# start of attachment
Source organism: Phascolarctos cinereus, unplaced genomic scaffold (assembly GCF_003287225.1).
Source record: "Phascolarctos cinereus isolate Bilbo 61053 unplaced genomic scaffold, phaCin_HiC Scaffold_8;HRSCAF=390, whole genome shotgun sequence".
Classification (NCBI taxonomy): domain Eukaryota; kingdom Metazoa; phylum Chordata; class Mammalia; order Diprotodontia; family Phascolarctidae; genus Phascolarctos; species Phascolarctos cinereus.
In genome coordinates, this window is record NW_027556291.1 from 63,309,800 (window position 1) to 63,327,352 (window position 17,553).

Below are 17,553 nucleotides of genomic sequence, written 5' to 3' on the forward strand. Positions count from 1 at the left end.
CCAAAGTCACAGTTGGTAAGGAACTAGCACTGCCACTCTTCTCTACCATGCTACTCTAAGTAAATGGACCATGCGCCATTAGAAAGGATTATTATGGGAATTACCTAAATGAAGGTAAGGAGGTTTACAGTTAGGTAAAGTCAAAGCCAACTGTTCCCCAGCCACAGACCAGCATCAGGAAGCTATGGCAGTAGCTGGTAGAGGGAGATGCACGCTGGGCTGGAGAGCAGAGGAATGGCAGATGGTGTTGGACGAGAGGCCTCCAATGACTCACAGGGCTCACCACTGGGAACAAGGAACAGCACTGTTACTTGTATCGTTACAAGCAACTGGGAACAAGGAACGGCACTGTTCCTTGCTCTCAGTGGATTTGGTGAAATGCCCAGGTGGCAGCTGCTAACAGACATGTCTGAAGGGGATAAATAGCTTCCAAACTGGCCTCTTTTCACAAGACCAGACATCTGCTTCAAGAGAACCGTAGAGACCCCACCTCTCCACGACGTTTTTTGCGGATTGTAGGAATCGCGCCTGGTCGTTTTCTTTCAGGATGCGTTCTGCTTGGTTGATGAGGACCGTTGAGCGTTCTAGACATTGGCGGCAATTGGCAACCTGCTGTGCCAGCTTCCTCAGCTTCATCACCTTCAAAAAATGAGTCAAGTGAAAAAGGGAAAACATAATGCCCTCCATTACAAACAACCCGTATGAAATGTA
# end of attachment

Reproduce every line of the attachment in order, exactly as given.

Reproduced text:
Source organism: Phascolarctos cinereus, unplaced genomic scaffold (assembly GCF_003287225.1).
Source record: "Phascolarctos cinereus isolate Bilbo 61053 unplaced genomic scaffold, phaCin_HiC Scaffold_8;HRSCAF=390, whole genome shotgun sequence".
Classification (NCBI taxonomy): domain Eukaryota; kingdom Metazoa; phylum Chordata; class Mammalia; order Diprotodontia; family Phascolarctidae; genus Phascolarctos; species Phascolarctos cinereus.
In genome coordinates, this window is record NW_027556291.1 from 63,309,800 (window position 1) to 63,327,352 (window position 17,553).

Below are 17,553 nucleotides of genomic sequence, written 5' to 3' on the forward strand. Positions count from 1 at the left end.
CCAAAGTCACAGTTGGTAAGGAACTAGCACTGCCACTCTTCTCTACCATGCTACTCTAAGTAAATGGACCATGCGCCATTAGAAAGGATTATTATGGGAATTACCTAAATGAAGGTAAGGAGGTTTACAGTTAGGTAAAGTCAAAGCCAACTGTTCCCCAGCCACAGACCAGCATCAGGAAGCTATGGCAGTAGCTGGTAGAGGGAGATGCACGCTGGGCTGGAGAGCAGAGGAATGGCAGATGGTGTTGGACGAGAGGCCTCCAATGACTCACAGGGCTCACCACTGGGAACAAGGAACAGCACTGTTACTTGTATCGTTACAAGCAACTGGGAACAAGGAACGGCACTGTTCCTTGCTCTCAGTGGATTTGGTGAAATGCCCAGGTGGCAGCTGCTAACAGACATGTCTGAAGGGGATAAATAGCTTCCAAACTGGCCTCTTTTCACAAGACCAGACATCTGCTTCAAGAGAACCGTAGAGACCCCACCTCTCCACGACGTTTTTTGCGGATTGTAGGAATCGCGCCTGGTCGTTTTCTTTCAGGATGCGTTCTGCTTGGTTGATGAGGACCGTTGAGCGTTCTAGACATTGGCGGCAATTGGCAACCTGCTGTGCCAGCTTCCTCAGCTTCATCACCTTCAAAAAATGAGTCAAGTGAAAAAGGGAAAACATAATGCCCTCCATTACAAACAACCCGTATGAAATGTA